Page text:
Booker, Watson Coleman, Democrats Prevail
Democrat Bonnie Watson Coleman became the first person of African American descent to represent New Jersey in Congress as the Representative for the 12th District.
After Rush Holt announced in February that he would not seek re-election to the U.S. House of Representatives, the main candidates were Ms. Watson Coleman and Republican Alieta Eck.
While the final numbers for the Senate race were not in at press time, results for 110 out of 170 districts showed Ms. Watson Coleman with 72 percent of the votes and Ms. Eck with 25 percent. The numbers in Princeton were 4611 for Ms. Watson Coleman and 1391 for Ms. Eck.
Incumbent Democrats Bernard “Bernie” P. Miller and Jo Butler were the only candidates for two three-year term seats on Princeton Council. Mr. Miller received 4754 votes and Ms. Butler received 4726.
Four candidates vied for three 3-year term seats on the Princeton Public Schools Board of Education. At press time, incumbent Afsheen Shamsi looked likely to be re-elected after serving one 3-year term. She had 2248 votes. The other winning candidates are Justin Doran with 2324 votes and Fern M. Spruill with 2685. The fourth candidate, Ms. Connie Witter received the least number with 2219 votes.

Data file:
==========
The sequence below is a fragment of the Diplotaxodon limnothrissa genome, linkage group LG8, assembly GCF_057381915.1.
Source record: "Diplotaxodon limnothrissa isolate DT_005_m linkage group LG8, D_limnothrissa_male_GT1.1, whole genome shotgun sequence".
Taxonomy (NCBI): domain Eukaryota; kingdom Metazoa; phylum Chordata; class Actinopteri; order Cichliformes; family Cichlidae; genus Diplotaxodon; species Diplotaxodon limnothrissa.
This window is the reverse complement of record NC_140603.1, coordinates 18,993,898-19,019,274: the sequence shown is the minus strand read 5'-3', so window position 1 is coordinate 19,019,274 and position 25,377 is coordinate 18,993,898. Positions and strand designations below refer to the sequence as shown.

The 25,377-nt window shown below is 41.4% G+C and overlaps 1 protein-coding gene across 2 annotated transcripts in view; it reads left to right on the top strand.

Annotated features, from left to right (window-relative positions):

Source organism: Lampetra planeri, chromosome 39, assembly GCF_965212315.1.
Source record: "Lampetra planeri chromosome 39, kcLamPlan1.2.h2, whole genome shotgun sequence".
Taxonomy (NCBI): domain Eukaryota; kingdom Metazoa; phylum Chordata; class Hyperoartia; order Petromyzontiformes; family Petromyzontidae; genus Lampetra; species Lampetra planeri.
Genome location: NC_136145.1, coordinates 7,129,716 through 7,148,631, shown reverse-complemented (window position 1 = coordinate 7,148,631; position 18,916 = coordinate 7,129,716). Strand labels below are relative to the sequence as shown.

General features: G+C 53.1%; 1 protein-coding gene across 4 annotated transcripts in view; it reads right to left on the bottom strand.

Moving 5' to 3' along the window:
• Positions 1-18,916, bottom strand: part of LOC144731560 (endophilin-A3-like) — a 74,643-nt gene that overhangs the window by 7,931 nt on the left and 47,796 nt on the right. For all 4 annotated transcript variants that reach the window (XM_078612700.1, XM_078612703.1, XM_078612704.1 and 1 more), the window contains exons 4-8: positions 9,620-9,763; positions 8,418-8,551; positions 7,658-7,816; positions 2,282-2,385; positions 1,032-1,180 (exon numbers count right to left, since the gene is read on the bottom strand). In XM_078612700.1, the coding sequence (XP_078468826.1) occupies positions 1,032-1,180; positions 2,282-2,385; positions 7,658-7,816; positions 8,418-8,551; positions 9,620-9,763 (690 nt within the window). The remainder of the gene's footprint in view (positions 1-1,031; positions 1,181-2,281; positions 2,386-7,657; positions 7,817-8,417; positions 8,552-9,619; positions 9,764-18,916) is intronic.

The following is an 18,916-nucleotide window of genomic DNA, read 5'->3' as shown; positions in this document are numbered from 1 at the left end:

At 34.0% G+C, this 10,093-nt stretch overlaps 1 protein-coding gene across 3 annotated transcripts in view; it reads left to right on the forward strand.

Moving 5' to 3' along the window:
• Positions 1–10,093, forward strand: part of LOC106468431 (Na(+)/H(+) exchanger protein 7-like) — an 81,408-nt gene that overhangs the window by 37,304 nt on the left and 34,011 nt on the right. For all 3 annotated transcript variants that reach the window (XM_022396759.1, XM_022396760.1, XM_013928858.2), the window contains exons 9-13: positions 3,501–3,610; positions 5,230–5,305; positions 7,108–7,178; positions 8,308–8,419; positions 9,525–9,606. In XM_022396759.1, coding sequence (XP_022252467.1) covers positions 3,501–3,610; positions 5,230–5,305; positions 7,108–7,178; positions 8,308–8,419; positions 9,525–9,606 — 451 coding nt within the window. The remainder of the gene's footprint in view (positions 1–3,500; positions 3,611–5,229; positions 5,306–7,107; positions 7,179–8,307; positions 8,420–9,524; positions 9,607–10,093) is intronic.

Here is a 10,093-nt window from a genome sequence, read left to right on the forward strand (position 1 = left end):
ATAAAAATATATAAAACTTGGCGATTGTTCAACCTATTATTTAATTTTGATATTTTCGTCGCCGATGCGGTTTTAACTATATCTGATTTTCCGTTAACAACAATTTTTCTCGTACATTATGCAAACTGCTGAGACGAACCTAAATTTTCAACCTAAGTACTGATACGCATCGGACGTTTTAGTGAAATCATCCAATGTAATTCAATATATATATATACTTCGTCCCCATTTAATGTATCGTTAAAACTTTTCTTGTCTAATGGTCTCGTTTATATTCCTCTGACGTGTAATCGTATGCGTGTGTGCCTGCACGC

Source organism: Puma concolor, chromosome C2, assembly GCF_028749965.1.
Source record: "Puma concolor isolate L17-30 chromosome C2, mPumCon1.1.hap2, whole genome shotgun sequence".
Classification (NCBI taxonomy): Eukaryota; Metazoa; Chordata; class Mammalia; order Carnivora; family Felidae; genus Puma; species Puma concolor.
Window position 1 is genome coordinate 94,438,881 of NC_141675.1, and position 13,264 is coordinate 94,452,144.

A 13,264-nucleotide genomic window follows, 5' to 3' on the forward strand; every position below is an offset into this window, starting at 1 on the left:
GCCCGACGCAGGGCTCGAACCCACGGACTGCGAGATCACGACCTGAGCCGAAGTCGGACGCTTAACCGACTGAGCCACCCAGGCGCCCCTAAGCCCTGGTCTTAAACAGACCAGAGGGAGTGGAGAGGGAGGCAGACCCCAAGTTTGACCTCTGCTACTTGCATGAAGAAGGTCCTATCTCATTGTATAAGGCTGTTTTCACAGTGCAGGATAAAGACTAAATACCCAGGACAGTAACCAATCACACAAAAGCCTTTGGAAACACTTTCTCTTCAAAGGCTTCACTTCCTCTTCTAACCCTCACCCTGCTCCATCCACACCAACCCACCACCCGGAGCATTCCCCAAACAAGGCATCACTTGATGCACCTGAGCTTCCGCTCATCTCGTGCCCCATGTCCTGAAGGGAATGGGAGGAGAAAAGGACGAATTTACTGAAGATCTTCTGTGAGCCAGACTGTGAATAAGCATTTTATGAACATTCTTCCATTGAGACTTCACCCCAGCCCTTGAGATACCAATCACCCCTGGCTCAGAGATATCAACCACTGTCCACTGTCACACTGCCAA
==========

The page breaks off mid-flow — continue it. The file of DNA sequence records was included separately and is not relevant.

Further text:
The race for the U.S. Senate seat was won by the Democratic candidate Cory Booker who beat Republican candidate Jeff Bell. At press time with 153 out of 243 districts reporting, 61 percent of the electorate had voted for Booker and 37 percent for Bell.
This year’s ballot had three public questions to be voted on, two constitutional amendments and one County Question.
On public question number one, a constitutional amendment that would allow courts to order pretrial detention of a person in a criminal case, thereby changing the current constitutional right to bail such that an accused person could be held in jail even before his/her trial and, in some situations, even without a chance to post bail, 64 percent of voters voted yes and 36 percent voted no (for 204 out of 243 districts reporting).
On question number two, which would dedicate state funds for open space, farmland, and historical preservation, 68 percent voted in favor while 32 percent voted against (for 204 out of 243 districts reporting).
The County Question, proposing a 5 cent fee for single use plastic shopping bags in an effort to induce shoppers to use recyclable bags, received 39 percent of votes in favor and 61 percent of votes against.